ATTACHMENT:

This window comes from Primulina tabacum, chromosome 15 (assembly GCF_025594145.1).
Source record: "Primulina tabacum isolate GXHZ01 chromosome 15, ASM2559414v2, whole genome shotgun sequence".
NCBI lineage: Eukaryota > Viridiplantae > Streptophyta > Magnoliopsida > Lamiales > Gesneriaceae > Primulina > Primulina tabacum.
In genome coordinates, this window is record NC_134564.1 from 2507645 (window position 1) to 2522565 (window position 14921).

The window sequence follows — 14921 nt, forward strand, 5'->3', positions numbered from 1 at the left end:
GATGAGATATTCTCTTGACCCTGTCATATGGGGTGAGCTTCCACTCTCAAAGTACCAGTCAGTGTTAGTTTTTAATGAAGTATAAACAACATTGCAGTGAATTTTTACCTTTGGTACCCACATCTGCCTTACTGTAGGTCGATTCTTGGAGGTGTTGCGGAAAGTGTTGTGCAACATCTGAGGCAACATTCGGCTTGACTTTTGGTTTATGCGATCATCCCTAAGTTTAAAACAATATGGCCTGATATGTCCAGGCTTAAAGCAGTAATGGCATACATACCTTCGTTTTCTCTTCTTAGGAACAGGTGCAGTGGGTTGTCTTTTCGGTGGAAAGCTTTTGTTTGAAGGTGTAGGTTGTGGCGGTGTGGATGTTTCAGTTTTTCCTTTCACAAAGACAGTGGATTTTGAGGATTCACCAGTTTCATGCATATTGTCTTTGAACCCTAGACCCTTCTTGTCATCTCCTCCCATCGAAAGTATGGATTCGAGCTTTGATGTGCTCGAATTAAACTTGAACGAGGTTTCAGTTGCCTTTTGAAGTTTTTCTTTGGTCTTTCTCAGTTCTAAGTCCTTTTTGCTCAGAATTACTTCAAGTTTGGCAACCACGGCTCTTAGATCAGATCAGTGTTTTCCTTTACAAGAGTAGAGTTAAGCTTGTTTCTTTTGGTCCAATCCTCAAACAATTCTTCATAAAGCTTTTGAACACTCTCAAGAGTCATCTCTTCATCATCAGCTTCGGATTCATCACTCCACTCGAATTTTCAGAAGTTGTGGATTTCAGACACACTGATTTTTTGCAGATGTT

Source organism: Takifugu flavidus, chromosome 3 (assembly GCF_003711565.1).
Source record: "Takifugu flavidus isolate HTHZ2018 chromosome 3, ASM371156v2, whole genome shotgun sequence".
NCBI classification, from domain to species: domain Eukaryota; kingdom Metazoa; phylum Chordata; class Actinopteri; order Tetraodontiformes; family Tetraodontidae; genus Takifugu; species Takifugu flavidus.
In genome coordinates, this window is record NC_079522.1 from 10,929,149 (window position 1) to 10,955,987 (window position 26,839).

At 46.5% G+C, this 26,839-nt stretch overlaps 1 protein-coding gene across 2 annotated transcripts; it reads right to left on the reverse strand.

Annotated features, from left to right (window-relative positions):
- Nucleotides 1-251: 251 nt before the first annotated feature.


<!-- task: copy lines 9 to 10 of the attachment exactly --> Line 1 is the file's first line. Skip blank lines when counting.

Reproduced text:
NCBI classification, from domain to species: domain Eukaryota; kingdom Metazoa; phylum Chordata; class Actinopteri; order Tetraodontiformes; family Tetraodontidae; genus Takifugu; species Takifugu flavidus.
In genome coordinates, this window is record NC_079522.1 from 10,929,149 (window position 1) to 10,955,987 (window position 26,839).